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Professor Yong-Hoon Cho of the Department of Physics and his team at KAIST have developed a semiconductor photonic nanocavity laser that can operate on a paper substrate.
The method, which involves transferring nano-sized photonic crystal particles onto a paper substrate with high absorptiveness, is expected to enable the diagnosis of various diseases by using high-tech semiconductor sensors that are produced at low costs.
Photonic crystals, utilizing light as a medium to provide high bandwidths, can transfer large amounts of information. Compared with their electronic counterparts, photonic crystals consume less energy as they require less power for operation.
Normally, semiconductor photonic particles require substrates, which merely play a passive role in the assembly and endurance of individual, functional photonic components. These substrates, however, take up considerable amount of volume, and are environmentally hazardous as they are made up of non-biodegradable materials.
The research team overcame these two shortcomings by replacing a semiconductor substrate with standard paper. The substrate’s bulky size was discarded, and because paper is made from trees, it is naturally degradable. Paper can be easily and cheaply acquired in our surroundings, thereby drastically reducing the unit cost of semiconductors.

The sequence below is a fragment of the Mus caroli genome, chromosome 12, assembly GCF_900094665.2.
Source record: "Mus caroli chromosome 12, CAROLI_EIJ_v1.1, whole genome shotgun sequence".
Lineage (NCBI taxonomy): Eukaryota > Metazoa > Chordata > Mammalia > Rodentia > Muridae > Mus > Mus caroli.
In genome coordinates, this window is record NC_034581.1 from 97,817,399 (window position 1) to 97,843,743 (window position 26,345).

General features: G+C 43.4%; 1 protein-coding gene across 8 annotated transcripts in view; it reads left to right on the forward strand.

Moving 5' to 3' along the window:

Paper also possesses superior mechanical characteristics. It is flexible and can be repeatedly folded and unfolded without being torn. These are the traits that have long been coveted by existing flexible substrates.
The research team used a micro-sized stamp to detach photonic crystal nanobeam cavities selectively from their original substrate and transfer them onto a new paper substrate. Using this technique, the team was able to remove nanophotonic crystals that had been patterned (process of selectively etching circuits onto a substrate) onto a semiconductor substrate with a high degree of integration, and realign them as desired on a paper substrate.
The nanophotonic crystals that the team combined with paper in this research are 0.5 micrometers in width, 6 micrometers in length, and 0.3 micrometers in height—about one-hundredth of the width of a single hair (0.1 millimeter).
The team also transferred their photonic crystals onto paper with a fluid channel, hence proving that it can be used as a refractive index sensor. As can be seen in pregnancy diagnosis kits that have already been commercialized, paper has high absorptiveness. Since photonic crystal particles have high sensitivity, they are highly suitable for application as sensors.
Professor Cho stated that “by using paper substrates, this technology can greatly contribute to the rising field of producing environmentally-friendly photonic particles” and “combining inexpensive paper and high-performance photonic crystal sensors allows us to attain low prices as well as designing appropriate technologies with high performance.”
Dr. Sejeong Kim of the Department of Physics participated in this study as the first author, and Professor Kwanwoo Shin of Sogang University and Professor Yong-Hee Lee of KAIST also took part in this research. The research was supported by the National Research Foundation’s Mid-Career Researcher Program, and the Climate Change Research Hub of KAIST.